Wednesday, April 24, 2024

Russia questions West’s commitment to JCPOA revival negotiations

Russia’s ambassador to international organizations in Vienna has raised doubts about the West’s commitment to talks aimed at saving the 2015 Iran nuclear agreement.

Mikhail Ulyanov made the remarks in a tweet on Wednesday, reacting to Chinese President Xi Jinping’s emphasis on Beijing’s commitment to the talks.

“No doubt that China is committed to the JCPOA,” he wrote, using an acronym for the nuclear deal or the Joint Comprehensive Plan of Action.

He hastened to add, “The question is to what extent the US and E3 are committed to revitalisation of the nuclear deal and maintaining nuclear non-proliferation. This is a big question mark as of today.”

He also said the US and E3 – France, Britain, and Germany – may have a “hidden agenda” with regard to the issue.

Iran, Russia and China have repeatedly blamed Western countries for the impasse in the talks.

During a meeting with his Iranian counterpart Ebrahim Raeisi on Tuesday, Xi stated China will continue playing a constructive role in resuming the JCPOA revival talks, support the Islamic Republic to safeguard its legitimate rights, and help “the early and proper resolution” of Iran’s nuclear issue.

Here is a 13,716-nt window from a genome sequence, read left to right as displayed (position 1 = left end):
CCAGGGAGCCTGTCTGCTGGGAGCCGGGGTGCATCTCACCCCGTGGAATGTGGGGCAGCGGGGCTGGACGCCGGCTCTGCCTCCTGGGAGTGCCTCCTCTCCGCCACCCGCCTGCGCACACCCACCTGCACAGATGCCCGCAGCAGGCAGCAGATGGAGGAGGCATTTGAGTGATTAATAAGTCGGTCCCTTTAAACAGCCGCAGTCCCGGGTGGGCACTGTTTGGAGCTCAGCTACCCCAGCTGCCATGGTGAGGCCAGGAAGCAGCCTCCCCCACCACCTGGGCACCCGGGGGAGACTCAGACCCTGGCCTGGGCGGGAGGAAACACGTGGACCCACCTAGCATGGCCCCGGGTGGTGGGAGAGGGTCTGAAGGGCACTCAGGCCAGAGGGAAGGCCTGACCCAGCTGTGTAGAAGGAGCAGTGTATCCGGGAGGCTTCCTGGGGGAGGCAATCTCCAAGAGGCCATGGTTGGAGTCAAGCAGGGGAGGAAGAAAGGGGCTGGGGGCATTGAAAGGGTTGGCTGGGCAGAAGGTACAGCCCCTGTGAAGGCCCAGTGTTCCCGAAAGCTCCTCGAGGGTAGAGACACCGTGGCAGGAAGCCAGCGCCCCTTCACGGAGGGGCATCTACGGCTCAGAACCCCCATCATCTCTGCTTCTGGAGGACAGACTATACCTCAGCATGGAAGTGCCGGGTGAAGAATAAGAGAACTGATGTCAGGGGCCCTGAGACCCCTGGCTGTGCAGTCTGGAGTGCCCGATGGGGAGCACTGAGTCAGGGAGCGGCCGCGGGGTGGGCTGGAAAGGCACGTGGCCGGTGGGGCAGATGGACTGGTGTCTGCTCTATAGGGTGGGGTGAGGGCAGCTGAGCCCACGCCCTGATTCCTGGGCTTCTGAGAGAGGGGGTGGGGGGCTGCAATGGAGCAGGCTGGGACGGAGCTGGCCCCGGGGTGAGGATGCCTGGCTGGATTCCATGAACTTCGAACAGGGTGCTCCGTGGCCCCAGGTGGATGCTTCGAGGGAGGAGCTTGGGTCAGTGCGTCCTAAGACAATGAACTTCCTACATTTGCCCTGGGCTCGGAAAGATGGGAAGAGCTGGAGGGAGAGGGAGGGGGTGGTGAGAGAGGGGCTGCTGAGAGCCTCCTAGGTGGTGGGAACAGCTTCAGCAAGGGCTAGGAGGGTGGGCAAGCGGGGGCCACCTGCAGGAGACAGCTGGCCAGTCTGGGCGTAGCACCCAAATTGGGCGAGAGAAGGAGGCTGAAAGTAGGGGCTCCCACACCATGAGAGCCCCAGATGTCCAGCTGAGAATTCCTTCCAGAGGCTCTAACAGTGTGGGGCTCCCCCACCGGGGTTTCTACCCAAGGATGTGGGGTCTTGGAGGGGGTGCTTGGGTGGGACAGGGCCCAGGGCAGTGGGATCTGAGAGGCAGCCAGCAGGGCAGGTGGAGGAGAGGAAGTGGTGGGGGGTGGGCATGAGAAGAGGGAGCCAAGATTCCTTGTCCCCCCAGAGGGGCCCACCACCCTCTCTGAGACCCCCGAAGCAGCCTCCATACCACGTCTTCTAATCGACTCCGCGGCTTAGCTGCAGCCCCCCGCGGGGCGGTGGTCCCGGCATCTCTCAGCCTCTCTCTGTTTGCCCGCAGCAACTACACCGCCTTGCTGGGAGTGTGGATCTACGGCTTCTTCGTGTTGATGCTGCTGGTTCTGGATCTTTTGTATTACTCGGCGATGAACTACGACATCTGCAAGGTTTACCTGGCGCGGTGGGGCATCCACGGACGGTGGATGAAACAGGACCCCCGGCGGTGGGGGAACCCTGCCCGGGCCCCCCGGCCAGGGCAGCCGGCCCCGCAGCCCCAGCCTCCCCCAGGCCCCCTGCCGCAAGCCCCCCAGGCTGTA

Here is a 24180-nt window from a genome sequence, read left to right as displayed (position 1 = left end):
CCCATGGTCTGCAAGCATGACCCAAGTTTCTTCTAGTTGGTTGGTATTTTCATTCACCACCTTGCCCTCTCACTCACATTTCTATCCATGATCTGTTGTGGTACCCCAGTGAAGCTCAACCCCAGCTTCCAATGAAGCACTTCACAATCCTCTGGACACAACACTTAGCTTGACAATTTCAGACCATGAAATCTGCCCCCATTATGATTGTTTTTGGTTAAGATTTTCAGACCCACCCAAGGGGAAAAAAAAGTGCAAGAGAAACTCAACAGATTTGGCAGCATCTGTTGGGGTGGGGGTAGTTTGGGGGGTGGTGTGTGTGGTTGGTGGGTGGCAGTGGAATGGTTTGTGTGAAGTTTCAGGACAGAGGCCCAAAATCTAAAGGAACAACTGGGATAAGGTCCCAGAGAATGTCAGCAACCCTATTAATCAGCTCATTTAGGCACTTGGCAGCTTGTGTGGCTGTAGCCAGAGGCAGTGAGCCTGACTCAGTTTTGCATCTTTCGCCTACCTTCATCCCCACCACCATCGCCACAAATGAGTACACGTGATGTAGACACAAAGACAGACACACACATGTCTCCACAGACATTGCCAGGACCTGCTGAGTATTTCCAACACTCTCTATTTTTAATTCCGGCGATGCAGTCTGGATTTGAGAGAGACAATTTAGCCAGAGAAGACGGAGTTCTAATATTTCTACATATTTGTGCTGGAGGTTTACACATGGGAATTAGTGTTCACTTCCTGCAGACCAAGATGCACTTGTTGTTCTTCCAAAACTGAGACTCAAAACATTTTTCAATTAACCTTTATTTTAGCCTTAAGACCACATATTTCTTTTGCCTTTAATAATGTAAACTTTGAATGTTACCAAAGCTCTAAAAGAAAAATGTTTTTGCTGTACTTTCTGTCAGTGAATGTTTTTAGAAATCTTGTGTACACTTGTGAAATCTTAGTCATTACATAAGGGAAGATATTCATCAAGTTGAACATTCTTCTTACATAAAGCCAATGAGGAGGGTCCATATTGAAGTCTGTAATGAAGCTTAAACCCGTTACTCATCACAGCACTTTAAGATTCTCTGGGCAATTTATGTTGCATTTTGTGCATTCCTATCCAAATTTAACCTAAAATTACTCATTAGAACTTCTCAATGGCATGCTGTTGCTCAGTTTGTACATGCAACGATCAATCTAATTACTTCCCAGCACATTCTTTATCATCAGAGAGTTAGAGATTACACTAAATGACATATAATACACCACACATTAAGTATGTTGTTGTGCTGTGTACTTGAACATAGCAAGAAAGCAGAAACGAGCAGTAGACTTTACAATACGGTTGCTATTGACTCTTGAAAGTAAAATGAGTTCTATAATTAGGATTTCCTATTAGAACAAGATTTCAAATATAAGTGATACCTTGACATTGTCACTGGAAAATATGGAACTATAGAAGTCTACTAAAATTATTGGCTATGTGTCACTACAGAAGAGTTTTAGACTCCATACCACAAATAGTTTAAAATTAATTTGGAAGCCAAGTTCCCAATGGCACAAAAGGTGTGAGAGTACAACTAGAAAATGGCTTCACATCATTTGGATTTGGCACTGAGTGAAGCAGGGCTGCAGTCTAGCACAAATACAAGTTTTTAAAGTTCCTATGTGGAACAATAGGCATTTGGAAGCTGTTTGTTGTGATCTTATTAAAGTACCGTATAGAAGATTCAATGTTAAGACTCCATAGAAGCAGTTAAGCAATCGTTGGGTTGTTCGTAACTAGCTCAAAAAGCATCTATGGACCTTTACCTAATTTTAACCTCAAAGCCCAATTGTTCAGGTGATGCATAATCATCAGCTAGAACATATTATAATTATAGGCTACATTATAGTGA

Iran showed to the world the peaceful nature of its nuclear program by signing the JCPOA with six world states — namely the US, Germany, France, Britain, Russia and China — in 2015. But, Washington’s unilateral withdrawal in May 2018 and its subsequent re-imposition of sanctions against Tehran left the future of the deal in limbo.

Negotiations between the parties to the deal kicked off in Vienna in April 2021, with the intention of bringing the US back into the deal and putting an end to its “maximum pressure” campaign against Iran.

Tehran, whose strict adherence to the nuclear deal had been certified several times by the International Atomic Energy Agency (IAEA), maintains that it is necessary for the US to offer guarantees that it will not withdraw or violate the accord again.

The discussions, however, have been at a standstill since August 2022 due to Washington’s insistence on not lifting all of the sanctions slapped on Tehran by the previous US administration and offering the necessary guarantees.

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